Written by Anna Bernstein on 20 Oct 2015
Most managers will have a diverse skillset which allows them to get the best out of their team and deliver projects effectively to clients. Despite this diverse array of talents, day to day managers are often not best equipped to manage change initiatives. These projects are often far larger in scope and require specialisms in a variety of areas to facilitate the change at the desired rate. There are a number of skills that are vital to ensure that a big change is successfully managed.
It is the job of the change manager to take the vision of a company director and make it a reality. The first step in translating that vision is the creation of a detailed plan. An organised change manager will map out every element of the project with key milestones factored in to be delivered by a set date. Through experience they will be able to anticipate any potential stumbling blocks, allowing the project to transition smoothly from plan to delivery.
Perhaps it goes without saying, but leadership skills are vital to deliver effective change management. As well as ensuring every technical element of the project is in place, you will be responsible for driving the project forward and ensuring that all line managers are convinced of the benefits of the change initiative. For some, change can be an unsettling and even frightening process. If the person leading the project can show confidence, they will act as a reassuring presence which will allow others to buy into the project.
A large change project will involve liaising with multiple departments in order to deliver a desired change as well as working with the highest levels of management. The ability to form strong working relationships quickly will be essential in order to get the best results from every manager and their teams. Knowing that there is someone they can trust at the top will make a notable difference to their working days.
It is the job of the change manager to articulate what will be required from each individual and team in order to make the change successful, as well as showing how they fit into the big picture. Being able to effectively communicate the overall vision and exactly why it will make a difference will keep everyone motivated and moving in the same direction. Sometimes a plan may meet some resistance, and it’s vital that you are able to coach people through any problems they may be experiencing and find the best approach to remedy the situation.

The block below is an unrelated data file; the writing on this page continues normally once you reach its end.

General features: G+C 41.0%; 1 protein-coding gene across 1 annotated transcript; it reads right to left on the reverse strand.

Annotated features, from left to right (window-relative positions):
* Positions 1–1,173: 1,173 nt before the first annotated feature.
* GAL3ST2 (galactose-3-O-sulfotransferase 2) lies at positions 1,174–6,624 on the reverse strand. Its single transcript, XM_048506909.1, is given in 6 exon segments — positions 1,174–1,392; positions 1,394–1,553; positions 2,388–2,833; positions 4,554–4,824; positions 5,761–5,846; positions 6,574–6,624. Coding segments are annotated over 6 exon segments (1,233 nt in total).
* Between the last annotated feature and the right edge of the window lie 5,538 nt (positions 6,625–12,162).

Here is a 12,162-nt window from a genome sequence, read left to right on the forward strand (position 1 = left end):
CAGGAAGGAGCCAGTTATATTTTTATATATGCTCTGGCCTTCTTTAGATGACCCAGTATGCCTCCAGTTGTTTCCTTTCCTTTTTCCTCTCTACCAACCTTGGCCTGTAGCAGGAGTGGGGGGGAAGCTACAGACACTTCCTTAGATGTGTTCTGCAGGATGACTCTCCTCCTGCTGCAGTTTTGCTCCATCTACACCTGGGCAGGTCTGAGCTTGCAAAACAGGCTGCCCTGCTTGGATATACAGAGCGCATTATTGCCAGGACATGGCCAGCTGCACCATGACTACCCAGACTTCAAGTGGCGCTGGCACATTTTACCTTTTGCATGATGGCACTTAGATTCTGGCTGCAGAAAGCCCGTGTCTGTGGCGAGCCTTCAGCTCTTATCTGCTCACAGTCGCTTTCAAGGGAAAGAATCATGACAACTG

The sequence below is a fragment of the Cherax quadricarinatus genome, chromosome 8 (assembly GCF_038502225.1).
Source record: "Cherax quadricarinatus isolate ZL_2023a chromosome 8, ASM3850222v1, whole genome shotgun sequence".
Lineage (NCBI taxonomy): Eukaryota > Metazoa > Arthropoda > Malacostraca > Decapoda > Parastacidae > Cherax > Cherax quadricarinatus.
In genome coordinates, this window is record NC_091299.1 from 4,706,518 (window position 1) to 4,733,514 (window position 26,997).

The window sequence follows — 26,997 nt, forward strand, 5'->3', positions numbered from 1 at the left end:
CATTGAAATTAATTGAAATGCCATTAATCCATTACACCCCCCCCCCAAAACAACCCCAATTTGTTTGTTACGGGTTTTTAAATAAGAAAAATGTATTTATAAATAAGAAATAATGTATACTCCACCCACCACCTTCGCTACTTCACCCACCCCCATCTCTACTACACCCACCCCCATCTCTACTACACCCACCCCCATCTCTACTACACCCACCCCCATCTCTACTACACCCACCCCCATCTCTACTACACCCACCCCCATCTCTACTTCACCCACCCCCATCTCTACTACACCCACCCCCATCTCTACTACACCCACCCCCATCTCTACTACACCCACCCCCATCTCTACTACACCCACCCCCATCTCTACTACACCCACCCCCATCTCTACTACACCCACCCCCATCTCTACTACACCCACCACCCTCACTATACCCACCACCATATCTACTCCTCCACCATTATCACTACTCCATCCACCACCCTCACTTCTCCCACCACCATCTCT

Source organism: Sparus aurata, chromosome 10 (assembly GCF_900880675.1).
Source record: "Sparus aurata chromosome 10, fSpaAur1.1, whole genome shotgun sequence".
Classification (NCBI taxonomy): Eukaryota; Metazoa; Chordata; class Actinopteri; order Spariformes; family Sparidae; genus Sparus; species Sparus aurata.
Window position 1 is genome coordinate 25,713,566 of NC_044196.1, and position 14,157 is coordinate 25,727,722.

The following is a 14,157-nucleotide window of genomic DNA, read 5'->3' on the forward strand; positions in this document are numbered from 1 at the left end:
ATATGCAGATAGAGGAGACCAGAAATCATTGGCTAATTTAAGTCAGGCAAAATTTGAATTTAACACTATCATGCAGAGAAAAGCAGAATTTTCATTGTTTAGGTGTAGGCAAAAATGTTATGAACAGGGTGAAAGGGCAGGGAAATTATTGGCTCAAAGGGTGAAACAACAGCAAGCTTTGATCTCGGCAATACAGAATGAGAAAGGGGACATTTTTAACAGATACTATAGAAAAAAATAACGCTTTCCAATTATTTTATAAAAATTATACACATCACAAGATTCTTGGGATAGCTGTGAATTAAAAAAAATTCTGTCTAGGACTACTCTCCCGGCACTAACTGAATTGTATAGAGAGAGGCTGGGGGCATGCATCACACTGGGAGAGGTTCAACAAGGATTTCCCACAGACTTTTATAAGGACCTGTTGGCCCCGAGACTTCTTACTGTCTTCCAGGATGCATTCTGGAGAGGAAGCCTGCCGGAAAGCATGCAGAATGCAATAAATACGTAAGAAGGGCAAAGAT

Communication goes both ways and change managers need to listen to the people who work every day in the delivery of the business. It’s important to understand exactly what they do and listen to any concerns that they might have. Those working in a particular department may be able to provide valuable insights into challenges created by the change and suggest the best solution to the problems that are presented. In any case, it’s vital to know exactly how the business and its people operate, before making changes to their workflow.
No change initiative ever runs completely according to plan and so every change manager will have to build some flexibility into their plan. There may be some unforeseen problems, such as staff taking longer to adapt to new methods or the company not being able to secure the required resources. An effective change manager must be able to adapt their plan without losing momentum and be inventive enough to find alternative resources when required.